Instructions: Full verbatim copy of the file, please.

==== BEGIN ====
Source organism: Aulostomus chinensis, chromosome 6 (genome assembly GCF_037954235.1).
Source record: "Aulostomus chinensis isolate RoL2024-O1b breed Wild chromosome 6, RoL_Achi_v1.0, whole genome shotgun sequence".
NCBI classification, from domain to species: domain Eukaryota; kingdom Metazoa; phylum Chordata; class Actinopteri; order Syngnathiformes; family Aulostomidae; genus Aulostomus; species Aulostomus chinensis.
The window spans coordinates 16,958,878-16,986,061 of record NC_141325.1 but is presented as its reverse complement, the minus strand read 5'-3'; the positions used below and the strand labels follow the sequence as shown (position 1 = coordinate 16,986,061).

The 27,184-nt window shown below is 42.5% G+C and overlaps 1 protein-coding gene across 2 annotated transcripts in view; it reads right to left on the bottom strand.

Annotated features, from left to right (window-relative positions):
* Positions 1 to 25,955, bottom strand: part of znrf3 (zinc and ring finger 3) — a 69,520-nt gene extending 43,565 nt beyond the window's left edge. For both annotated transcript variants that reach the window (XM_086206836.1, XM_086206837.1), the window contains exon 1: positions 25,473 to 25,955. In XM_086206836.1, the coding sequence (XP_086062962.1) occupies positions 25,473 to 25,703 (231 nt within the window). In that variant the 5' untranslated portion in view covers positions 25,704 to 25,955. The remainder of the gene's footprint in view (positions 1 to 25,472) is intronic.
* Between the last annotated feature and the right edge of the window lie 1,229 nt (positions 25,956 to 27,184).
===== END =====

Source organism: Aulostomus chinensis, chromosome 6 (genome assembly GCF_037954235.1).
Source record: "Aulostomus chinensis isolate RoL2024-O1b breed Wild chromosome 6, RoL_Achi_v1.0, whole genome shotgun sequence".
NCBI classification, from domain to species: domain Eukaryota; kingdom Metazoa; phylum Chordata; class Actinopteri; order Syngnathiformes; family Aulostomidae; genus Aulostomus; species Aulostomus chinensis.
The window spans coordinates 16,958,878-16,986,061 of record NC_141325.1 but is presented as its reverse complement, the minus strand read 5'-3'; the positions used below and the strand labels follow the sequence as shown (position 1 = coordinate 16,986,061).

The 27,184-nt window shown below is 42.5% G+C and overlaps 1 protein-coding gene across 2 annotated transcripts in view; it reads right to left on the bottom strand.

Annotated features, from left to right (window-relative positions):
* Positions 1 to 25,955, bottom strand: part of znrf3 (zinc and ring finger 3) — a 69,520-nt gene extending 43,565 nt beyond the window's left edge. For both annotated transcript variants that reach the window (XM_086206836.1, XM_086206837.1), the window contains exon 1: positions 25,473 to 25,955. In XM_086206836.1, the coding sequence (XP_086062962.1) occupies positions 25,473 to 25,703 (231 nt within the window). In that variant the 5' untranslated portion in view covers positions 25,704 to 25,955. The remainder of the gene's footprint in view (positions 1 to 25,472) is intronic.
* Between the last annotated feature and the right edge of the window lie 1,229 nt (positions 25,956 to 27,184).